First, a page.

Carrie nodded grimly.  The blockades of the Southern coastline by the Union navy had been grimly successful, blocking out the drugs and medicines so desperately needed to treat patients.  Once again, Carrie sent deep waves of gratitude to Old Sarah, now dead, who had taught her the magic of the herbs filling the Virginia woods.  She had directed groups of women all spring in collecting plants and then turning them into the herbal medicines and treatments that would be the only relief many of the men would have. 

“I checked everything before I left last night.  We’ve got a good supply of the most important medicines.  The women will continue making them.  They’ve become quite good at it.”

“They’re angels,” Dr. Wild agreed.  “All the beds are ready.”  He walked to the open door and stared north.  “Now we wait.”

Carrie moved forward to stand beside him.  The air was still; the whole city held its breath as it waited for the inevitable.  Though the sun shone hot and bright, she could feel the heavy, dark clouds that had settled over the entire country.  Storm after storm had wrought tremendous damage, but they weren’t done yet.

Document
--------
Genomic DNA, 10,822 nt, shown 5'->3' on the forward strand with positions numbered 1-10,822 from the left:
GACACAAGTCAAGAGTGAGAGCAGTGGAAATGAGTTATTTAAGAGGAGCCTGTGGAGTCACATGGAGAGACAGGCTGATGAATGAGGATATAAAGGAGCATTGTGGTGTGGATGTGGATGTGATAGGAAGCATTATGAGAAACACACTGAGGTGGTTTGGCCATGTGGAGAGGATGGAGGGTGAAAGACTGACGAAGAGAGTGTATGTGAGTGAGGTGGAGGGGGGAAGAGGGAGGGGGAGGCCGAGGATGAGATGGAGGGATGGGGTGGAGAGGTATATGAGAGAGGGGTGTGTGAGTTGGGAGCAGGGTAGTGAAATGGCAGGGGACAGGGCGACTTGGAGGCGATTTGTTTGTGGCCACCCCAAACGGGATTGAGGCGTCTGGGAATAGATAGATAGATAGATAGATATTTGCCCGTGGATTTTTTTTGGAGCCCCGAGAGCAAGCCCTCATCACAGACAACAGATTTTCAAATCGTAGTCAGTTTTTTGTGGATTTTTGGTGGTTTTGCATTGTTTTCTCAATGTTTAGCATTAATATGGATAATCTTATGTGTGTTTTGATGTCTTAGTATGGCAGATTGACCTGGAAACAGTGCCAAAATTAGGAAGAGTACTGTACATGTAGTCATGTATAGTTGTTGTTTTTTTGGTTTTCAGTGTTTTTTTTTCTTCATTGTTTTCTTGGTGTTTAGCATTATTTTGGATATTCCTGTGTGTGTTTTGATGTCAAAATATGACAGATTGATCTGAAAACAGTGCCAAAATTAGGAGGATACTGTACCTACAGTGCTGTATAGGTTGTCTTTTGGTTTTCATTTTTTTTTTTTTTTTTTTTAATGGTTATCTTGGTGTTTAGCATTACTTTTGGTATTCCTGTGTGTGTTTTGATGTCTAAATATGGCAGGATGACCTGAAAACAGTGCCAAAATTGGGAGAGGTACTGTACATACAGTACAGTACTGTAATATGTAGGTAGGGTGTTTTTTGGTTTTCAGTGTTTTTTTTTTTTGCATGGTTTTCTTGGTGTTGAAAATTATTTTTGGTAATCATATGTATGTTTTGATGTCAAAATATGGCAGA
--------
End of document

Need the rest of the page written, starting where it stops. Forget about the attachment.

The worst was yet to come.

Carrie shook her head to dispel her gloomy thoughts and then smiled when she saw Janie striding up the hill.  Carrie had finished breakfast with her friend just an hour earlier, but she was already in need of Janie’s steadiness.

Janie looked over and then veered off her course to another tent to come join them.  She took her position at the door and gazed north, just as Dr. Wild and Carrie were. “Will it start today?”